Biola builds an EPIC community

Student Care’s process helps students overcome their struggles.

Infographic by Cassidy Eldridge/ THE CHIMES

Infographic by Cassidy Eldridge/ THE CHIMES

Kiera Price, Writer

Many students admit to undergoing struggles such as alcoholism, drugs and addictions every day. However, Biola’s community does its best to care for students with any problems they may face.

Helping students find their place

Student Care believes the code of conduct is a great way to build community.  It allows students to know what is expected of each other. This helps them engage in the policies of Biola’s contract.

“As students are obligated to stick with rules and regulations in order to provide a safe environment for everyone, the contract establishes a respectful campus,” said Sandy Hough, associate dean of Residence Life and Care.

However, there are times when students face a challenge or issue that violates Biola’s contract.

In these situations, it is important for students at Biola by learning from their mistakes . The Student Care process — called EPIC which stands for engagement, personal development, interpersonal development and community membership — is a way for students to talk about their personal and interpersonal relationships. It not only helps students find their place, but highlights the desire to help students succeed not only academically but spiritually during their time at Biola.

The first step of the student care process deals with resident advisors and resident directors in each residential hall. When an RA notices a student is experiencing a certain issue, they will have a one-on-one conversation.

“Our role is having a conversation and figuring out what happened and getting care for the resident,” said Cristina Schmitter, junior public relations major and RA of Alpha Hall.

After the RA gathers information about the specific issue, they report it to the RD. When this process is done, the information is then brought to Student Care at Biola. EPIC then enforces community membership of the struggling students as they interview each and discuss the issue.

communicating love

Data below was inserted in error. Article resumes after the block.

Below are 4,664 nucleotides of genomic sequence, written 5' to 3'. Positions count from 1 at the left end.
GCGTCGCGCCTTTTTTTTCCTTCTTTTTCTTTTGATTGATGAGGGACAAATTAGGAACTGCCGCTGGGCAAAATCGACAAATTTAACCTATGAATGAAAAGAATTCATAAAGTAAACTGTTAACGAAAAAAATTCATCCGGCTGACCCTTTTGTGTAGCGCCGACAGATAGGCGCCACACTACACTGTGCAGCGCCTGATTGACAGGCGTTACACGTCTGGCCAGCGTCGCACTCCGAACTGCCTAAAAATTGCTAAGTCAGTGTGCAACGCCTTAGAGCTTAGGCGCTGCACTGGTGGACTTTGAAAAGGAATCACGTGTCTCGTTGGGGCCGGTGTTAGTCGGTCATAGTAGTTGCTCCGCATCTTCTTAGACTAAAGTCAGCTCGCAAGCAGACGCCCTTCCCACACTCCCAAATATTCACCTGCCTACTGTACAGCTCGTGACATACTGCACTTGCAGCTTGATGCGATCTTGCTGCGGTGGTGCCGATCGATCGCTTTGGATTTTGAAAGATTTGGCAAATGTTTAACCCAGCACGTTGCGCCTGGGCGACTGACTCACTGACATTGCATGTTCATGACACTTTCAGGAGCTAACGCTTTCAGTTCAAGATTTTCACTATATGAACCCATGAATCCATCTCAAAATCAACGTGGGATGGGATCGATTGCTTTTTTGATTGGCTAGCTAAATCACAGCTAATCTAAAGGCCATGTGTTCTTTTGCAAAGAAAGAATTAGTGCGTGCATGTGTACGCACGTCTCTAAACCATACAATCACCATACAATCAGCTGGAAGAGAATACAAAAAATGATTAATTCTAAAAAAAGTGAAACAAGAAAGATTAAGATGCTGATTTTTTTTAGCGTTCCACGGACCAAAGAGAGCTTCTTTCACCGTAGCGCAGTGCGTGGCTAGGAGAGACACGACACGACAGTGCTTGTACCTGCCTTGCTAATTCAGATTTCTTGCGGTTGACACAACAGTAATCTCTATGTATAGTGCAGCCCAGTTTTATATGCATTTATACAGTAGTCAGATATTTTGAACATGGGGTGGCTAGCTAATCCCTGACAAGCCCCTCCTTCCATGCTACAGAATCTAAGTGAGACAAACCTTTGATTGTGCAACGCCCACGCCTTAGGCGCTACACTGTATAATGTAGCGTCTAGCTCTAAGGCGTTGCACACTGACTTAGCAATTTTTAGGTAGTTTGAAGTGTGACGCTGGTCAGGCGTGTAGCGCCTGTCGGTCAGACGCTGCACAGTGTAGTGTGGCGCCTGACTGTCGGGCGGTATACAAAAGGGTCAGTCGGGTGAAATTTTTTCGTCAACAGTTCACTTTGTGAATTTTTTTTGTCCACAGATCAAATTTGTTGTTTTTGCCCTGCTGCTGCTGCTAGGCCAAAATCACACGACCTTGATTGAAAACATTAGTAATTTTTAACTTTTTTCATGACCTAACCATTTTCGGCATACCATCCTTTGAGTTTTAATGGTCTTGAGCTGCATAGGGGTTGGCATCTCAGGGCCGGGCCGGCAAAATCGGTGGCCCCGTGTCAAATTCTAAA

“EPIC is how we enter into a conversation with a student,” said Sandy Hough, associate dean of Residence Life and Care. “We want to talk about engagement and connection with Biola.”

As EPIC asks students about their engagement with Biola and if they have motivation to change, help is provided for them. Certain methods that could come into play are counseling, books pertaining to their struggle or something the student suggests. In these situations, it gives responsibility to the students to be able to come up with a solution to their problem. Based on the variations of the issue, they have sanctioning, which is a warning or a probation. The methods of sanctioning can also differ based on the situation.

If the problems lead with probation, an inactive sanctioning is enforced — a student will not be able to choose which method they use. This also takes effect in cases of dismissals, which is when a student is dismissed for a certain period of time which can range from a few months to a year. A students can also be dismissed from the school depending on the situation.This only happens when their issue has a larger impact on the community, and if the student needs more help than what is provided. Most of the time, after students get the help they need, they are welcome to come back. Exceptions can happen when students get counseling or go to rehab for their situations.

“We just want to make sure we are communicating love and show care for them,” said McKenna Jones, junior sociology major and RA of Alpha Hall.

Every student has their own personal struggles and Biola wants to build a community not only safe for everyone but provide help for those who may need it. This way, students in the community can feel loved and cared for.

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